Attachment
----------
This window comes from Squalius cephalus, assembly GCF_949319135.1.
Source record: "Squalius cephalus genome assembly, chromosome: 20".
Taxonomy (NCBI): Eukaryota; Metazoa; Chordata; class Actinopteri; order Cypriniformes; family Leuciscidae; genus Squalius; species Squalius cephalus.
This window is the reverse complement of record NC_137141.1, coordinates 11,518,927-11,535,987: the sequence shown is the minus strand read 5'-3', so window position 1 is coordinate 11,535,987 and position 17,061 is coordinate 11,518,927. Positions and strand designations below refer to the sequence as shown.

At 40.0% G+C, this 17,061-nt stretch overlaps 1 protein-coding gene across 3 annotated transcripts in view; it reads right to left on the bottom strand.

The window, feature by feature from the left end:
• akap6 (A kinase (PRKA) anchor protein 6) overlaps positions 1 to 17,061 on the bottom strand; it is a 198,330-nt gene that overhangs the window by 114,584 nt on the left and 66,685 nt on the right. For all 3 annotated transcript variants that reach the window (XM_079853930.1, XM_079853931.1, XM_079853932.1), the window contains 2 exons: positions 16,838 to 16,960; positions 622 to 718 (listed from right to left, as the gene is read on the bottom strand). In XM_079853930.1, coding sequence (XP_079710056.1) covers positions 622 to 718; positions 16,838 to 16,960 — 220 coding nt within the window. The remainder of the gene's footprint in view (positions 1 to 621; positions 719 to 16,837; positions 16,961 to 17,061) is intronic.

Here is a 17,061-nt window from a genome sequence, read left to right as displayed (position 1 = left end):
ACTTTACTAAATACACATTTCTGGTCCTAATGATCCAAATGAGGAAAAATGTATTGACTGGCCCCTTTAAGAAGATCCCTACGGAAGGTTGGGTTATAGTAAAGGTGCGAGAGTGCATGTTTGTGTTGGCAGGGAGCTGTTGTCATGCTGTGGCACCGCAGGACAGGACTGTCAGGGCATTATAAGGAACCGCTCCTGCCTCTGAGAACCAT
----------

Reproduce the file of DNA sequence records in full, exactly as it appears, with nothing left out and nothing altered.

This window comes from Squalius cephalus, assembly GCF_949319135.1.
Source record: "Squalius cephalus genome assembly, chromosome: 20".
Taxonomy (NCBI): Eukaryota; Metazoa; Chordata; class Actinopteri; order Cypriniformes; family Leuciscidae; genus Squalius; species Squalius cephalus.
This window is the reverse complement of record NC_137141.1, coordinates 11,518,927-11,535,987: the sequence shown is the minus strand read 5'-3', so window position 1 is coordinate 11,535,987 and position 17,061 is coordinate 11,518,927. Positions and strand designations below refer to the sequence as shown.

At 40.0% G+C, this 17,061-nt stretch overlaps 1 protein-coding gene across 3 annotated transcripts in view; it reads right to left on the bottom strand.

The window, feature by feature from the left end:
• akap6 (A kinase (PRKA) anchor protein 6) overlaps positions 1 to 17,061 on the bottom strand; it is a 198,330-nt gene that overhangs the window by 114,584 nt on the left and 66,685 nt on the right. For all 3 annotated transcript variants that reach the window (XM_079853930.1, XM_079853931.1, XM_079853932.1), the window contains 2 exons: positions 16,838 to 16,960; positions 622 to 718 (listed from right to left, as the gene is read on the bottom strand). In XM_079853930.1, coding sequence (XP_079710056.1) covers positions 622 to 718; positions 16,838 to 16,960 — 220 coding nt within the window. The remainder of the gene's footprint in view (positions 1 to 621; positions 719 to 16,837; positions 16,961 to 17,061) is intronic.

Here is a 17,061-nt window from a genome sequence, read left to right as displayed (position 1 = left end):
ACTTTACTAAATACACATTTCTGGTCCTAATGATCCAAATGAGGAAAAATGTATTGACTGGCCCCTTTAAGAAGATCCCTACGGAAGGTTGGGTTATAGTAAAGGTGCGAGAGTGCATGTTTGTGTTGGCAGGGAGCTGTTGTCATGCTGTGGCACCGCAGGACAGGACTGTCAGGGCATTATAAGGAACCGCTCCTGCCTCTGAGAACCAT